16'

8'

8'

8'

8'

4'

16'

16'

8'

8'

8'

8'

4'

4'

2 2/3'

2'

1 3/5'

IV

16'

8'

8'

4'

8'

8'

4'

4'

2'

1 1/3'

II

III

8'

16'

8'

4'

32'

16'

16'

16'

16'

8'

8'

8'

4'

4'

IV

32'

16'

16'

8'

4'

Manual II

Principal

Octave

Quint

Super Octave

Mixture

Trumpet

Manual II - enclosed

Gemshorn

Hohllflöte

Viloa

Flute Celeste TC

Gemshorn

Sptizflöte

Dulzian

Chimes

Zimbelstern

Manual II

Bourdon

Geignen Principal

Rohrflöte

Gamba

Celeste

Principal

Nachthorn

Nasard

Doublet

Tierce

Sharf

Fagott

Trompette

Oboe

Clarion

Tremolo

Manual I

Paestant

Gedeckt

Octave

Koppelflöte

Gemshorn

Larigot

Sesquialtera

Zimbel

Krummhorn

Tremolo

Floating

Trompette en Chamade

Trompette en Chamade

Trompette en Chamade

Resultant

Principal

Subbass

Gemshorn

Bourdon

Octave

Bourdon

Gemshorn

Octave

Rohrflöte

Mixture

Contra Bassoon

Posaune

Bassoon

Trumpet

Clarion

Pipes

61

61

61

122

244

61


61

61

61

49

12

61

61

12 ext. #18

61

61

61

49

61

61

61

61

61

244

61

61

61

61

Pipes

61

61

61

61

61

61

122

183

61

--from #43

61

12 ext. #43

---

12 ext. Pedal #50

32

--- from Great #1

--- from Swell #16

32

12 ext. Pedal #47

--- from Great #1

32

--- from Swell #16

122

12 ext. Swell 27

32

--- from Swell #27

12 ext. Pedal #57

Couplers

  • Swell to Great Sub
  • Swell to Great Unison
  • Swell to Great Super
  • Positiv to Great Unison
  • Great II Unison Off
  • Great II to Great Super
  • Trompeta on Great
  • MIDI on Great
  • Swell to Swell Sub
  • Swell Unison Off
  • Swell to Swell Super
  • Trompeta on Swell
  • MIDI on Swell
  • Swell to Positiv Sub
  • Swell to Positiv Unison
  • Swell to Posiitv Super
  • Great II to Positiv Unison
  • Great II to Positiv Super
  • Trompeta to Positiv
  • MIDI on Positiv
  • Great I to Pedal
  • Great II to Pedal
  • Swell to Pedal
  • Positiv to Pedal
  • Trompeta on Pedal
  • MIDI on Pedal

Mechanicals and Accessories

  1. Three Manual and pedal all-electric drawknob console
  2. Simulated "tracker touch" applied to manual keyboards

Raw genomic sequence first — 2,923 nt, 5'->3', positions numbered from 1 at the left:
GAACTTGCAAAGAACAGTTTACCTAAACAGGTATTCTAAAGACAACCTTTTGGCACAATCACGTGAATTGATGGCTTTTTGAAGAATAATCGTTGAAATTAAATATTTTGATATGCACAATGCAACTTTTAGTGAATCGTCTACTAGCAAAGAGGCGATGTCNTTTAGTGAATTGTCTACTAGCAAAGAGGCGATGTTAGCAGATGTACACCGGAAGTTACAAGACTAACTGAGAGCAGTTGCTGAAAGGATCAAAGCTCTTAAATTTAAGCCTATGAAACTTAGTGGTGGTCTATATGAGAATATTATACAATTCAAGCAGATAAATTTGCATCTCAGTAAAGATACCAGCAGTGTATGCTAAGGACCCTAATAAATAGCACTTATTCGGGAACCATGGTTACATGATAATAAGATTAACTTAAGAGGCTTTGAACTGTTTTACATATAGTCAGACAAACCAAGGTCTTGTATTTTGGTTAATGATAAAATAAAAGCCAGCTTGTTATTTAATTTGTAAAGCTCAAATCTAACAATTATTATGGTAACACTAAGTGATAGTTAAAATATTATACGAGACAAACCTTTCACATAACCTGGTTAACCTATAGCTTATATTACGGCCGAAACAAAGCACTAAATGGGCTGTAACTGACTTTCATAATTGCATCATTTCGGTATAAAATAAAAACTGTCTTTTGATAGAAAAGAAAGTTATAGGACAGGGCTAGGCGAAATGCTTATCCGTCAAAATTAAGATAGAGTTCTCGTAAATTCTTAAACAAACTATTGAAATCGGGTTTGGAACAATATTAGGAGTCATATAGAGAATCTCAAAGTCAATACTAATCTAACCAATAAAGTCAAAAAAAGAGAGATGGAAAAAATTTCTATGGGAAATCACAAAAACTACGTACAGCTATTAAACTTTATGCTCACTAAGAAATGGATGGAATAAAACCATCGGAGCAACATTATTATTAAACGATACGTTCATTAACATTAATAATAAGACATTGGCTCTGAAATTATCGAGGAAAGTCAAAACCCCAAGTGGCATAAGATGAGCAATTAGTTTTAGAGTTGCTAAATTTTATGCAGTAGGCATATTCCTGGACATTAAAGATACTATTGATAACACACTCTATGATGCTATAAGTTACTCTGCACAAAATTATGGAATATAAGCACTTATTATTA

3. Glass music rack with light
  4. Pedal keyboard light
  5. Bench with backrest and blocks for height adjustment
  6. Organ-On indicator light
  7. Full organ indicator light
  8. Balanced adjustable Cresendo Pedal

Combined Action

Great

Swell

Positiv

Pedal

General

General Cancel

Great to Pedal Reversible

Swell to Pedal Reversible

Positiv to Pedal Reversible

Zimbelstem Reversible

Setter

Full Organ Reversible

Eight Levels of Memory

1-2-3-4-5-6

1-2-3-4-5-6

1-2-3-4-5-6

1-2-3-4-5-6

1-2-3-4-5-6-7-8-9-10

Thumb Pistons

Thumb Pistons

Thumb Pistons

Toe Studs

Thumb & Toe

Thumb Pistons

Thumb & Toe

Thumb & Toe

Thumb & Toe

Toe Stud

Thumb Pistons

Thumb & Toe

Thumb & Toe

Organ 5.jpg

Schlicker Organ Company

The Schlicker Organ Company was founded in 1930 by Herman L. Schlicker, a third generation organ builder, who apprenticed with firms in Germany, France and Denmark before emigrating to America in the late 1920’s.

During this period of apprenticeship, the organ building world was undergoing a reexamination of itself and how the organ could best function in a modern liturgical setting. This was the infancy of a world-wide trend in organ building that has come to be referred to as the "Organ Reform Movement". Herman Schlicker took the ideals of the this movement and began building instruments in America. Since its inception, the artistic direction of the company has continually evolved to what we presently term "American Eclecticism." This, an enlightened approach, with genuine musical integrity, is no small part due to the growth of interest in, and appreciation for the music of all historic and modern periods as valid portions of the organ’s literature.

Herman Schlicker always strove to train organ builders with an overall understanding of the total art-craft of organ building rather than be content with factory workers who knew little their art. Long after Mr. Schlicker’s death in 1974, this team effort of artisans and craftsmen continues in the building of each instrument.

Today, 24 dedicated craftsmen, with a total of over 500 years experience, make up the staff of the Schlicker Organ Company, each working in the area of their specialty, yet they enjoy an open shop environment where each employee frequently works in other areas as the need arises.

There are over 900 Schlicker organs in use in churches, concert halls and residences throughout North America and numerous others restored by the Schlicker Co., or that draw their character from the use of historic materials. Careful attention to even the smallest of the vast number of details to be considered in either new construction or restoration of a historic instrument has solidly placed the company in the top percentage of American organ builders in terms of design, construction and tonal quality. This standard of quality is a hallmark of every organ built by the Schlicker Company.

 600 6th Ave. Des Moines, Iowa  50309 - 515.243.7691 - a member of the Evangelical Lutheran Church in America